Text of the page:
Gorin believes that the current lack of attention span could be seen as a negative, or it can be a positive in the sense that people can digest information faster and are savvier about what they visually consume. With the personalisation offered by technology, the guest-hero drives their level of interaction with the parks, controlling their own vacation destinies.
Creating guest heroes through technology
According to Erik Watts (shown below), Senior Director of Technology for the Pittsburgh Penguins and SATE ’15 Technology speaker, his team has created an app that the guest can begin engaging with before they even leave home. From the comfort of their couches, they can check the app for parking and ticketing info. As they approach the arena, the app offers real-time data on the number and location of available parking spots.
Upon entry, they are greeted with a personal message from a player, are offered ticket upgrades, and are guided to their seat. Additional app features direct guests to concession and restroom locations, bring up player stats and instant replay, and offer personalized content and coupons. The metrics built into the app provide the Penguins with analytics that enable his team to further customize the guest experience, and Watt hopes to eventually include RFID interface so that guests can even control the game-time entertainment.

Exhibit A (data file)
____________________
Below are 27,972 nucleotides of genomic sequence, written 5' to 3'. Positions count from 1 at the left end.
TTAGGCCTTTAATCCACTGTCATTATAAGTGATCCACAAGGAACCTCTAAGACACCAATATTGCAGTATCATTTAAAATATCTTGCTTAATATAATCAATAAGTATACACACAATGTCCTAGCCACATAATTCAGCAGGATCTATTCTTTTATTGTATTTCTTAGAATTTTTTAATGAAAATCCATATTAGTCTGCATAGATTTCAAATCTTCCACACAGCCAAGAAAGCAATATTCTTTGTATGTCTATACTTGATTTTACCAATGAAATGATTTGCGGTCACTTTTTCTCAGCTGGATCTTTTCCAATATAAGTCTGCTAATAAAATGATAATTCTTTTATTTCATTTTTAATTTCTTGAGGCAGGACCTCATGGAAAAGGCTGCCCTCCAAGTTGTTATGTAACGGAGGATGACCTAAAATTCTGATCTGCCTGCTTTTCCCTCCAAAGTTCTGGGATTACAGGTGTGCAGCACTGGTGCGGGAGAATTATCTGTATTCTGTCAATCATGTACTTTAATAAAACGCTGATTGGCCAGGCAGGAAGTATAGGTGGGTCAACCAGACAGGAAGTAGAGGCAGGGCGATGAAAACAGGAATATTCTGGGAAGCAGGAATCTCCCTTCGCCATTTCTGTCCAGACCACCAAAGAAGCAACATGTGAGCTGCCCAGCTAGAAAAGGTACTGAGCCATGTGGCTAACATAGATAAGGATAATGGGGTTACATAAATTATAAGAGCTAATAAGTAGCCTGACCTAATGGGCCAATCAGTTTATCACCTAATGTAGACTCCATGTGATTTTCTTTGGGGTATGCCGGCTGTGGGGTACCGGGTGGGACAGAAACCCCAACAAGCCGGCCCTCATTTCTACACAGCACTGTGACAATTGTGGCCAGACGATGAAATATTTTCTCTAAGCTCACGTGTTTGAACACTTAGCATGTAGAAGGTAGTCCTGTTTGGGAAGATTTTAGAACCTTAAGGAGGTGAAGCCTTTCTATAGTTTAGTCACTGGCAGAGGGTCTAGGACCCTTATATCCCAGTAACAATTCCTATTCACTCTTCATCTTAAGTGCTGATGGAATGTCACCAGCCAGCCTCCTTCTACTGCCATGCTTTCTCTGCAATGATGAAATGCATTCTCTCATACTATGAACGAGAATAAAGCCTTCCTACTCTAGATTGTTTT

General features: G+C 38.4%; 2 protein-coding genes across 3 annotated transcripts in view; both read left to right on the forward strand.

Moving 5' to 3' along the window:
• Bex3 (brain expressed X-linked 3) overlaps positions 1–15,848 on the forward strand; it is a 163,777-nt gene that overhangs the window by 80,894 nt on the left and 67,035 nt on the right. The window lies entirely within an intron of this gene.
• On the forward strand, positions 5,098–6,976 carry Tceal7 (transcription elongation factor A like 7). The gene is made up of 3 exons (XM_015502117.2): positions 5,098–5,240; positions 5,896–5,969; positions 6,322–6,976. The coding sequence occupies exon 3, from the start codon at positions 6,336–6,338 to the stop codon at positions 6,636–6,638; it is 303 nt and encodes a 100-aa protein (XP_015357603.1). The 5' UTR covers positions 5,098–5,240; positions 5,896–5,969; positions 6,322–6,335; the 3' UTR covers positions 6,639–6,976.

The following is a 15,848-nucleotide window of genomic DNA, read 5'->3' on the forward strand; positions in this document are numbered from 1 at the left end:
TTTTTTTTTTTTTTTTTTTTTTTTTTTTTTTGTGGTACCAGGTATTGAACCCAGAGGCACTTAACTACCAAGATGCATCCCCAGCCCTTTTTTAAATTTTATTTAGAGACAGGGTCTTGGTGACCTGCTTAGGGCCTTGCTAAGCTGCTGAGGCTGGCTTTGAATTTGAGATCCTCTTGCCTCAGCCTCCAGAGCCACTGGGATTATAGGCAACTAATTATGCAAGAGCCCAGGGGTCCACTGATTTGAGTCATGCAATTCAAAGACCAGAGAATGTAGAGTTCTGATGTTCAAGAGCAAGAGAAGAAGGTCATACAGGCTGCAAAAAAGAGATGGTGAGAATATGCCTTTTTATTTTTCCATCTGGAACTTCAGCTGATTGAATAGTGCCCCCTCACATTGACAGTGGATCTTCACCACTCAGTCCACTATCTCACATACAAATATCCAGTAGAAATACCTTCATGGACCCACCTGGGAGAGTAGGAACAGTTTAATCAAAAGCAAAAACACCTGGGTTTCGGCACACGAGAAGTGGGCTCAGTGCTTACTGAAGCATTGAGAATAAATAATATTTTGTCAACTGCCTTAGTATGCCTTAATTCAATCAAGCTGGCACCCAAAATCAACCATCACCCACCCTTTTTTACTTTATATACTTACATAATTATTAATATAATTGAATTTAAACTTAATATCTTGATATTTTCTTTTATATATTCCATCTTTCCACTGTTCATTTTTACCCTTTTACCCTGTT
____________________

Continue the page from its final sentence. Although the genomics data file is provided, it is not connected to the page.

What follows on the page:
Takeaway: One of the hero-making properties of technology is its ability to let the guest dial in at the level they desire. Pittsburgh’s resident NHL hockey team, the Penguins, is embracing rather than eschewing people’s obsession with their smart phones, devising new ways that the guest can steer their experience before, during and after the game.
VR to explode into pop culture
If you ask Jesse Schell (pictured below) of Schell Games, another TEA SATE ’15 Technology presenter, the world should prepare itself for one of the largest and most exciting hero-making tools in history – virtual reality. “VR will explode into pop culture in 2016.” While the technology has been around for decades, new VR systems will “bring a feeling of presence, ” enabling the body and brain to forget that it’s not real and inspiring them to reach out and touch the world. VR, Schell asserts, offers guests something they can’t get from home.
Recently, Europa-Park paired virtual reality with its Alpenexpress family ride. Before embarking on the rollercoaster, riders strap on a special headset complete with a VR film featuring the park’s Ed Euromaus and his friends in the leading roles. Sensors next to the coaster wheel control the glasses, resulting in a seamless experience with no motion sickness.
For this initial foray into VR, the experience is only being offered for a limited run to season pass holders and hotel guests, but TEA SATE ’15 Technology speaker and Europa-Park Director of Communications Jakob Wahl (pictured below) has not ruled out creating additional films. While he does not believe that the VR-ride hybrid is the “future of coasters, ” he feels it is “interesting technology.”
Takeaway: Time will tell whether parks and attractions use this interesting technology as the next great tool in creating user-driven, guest-as-hero experiences.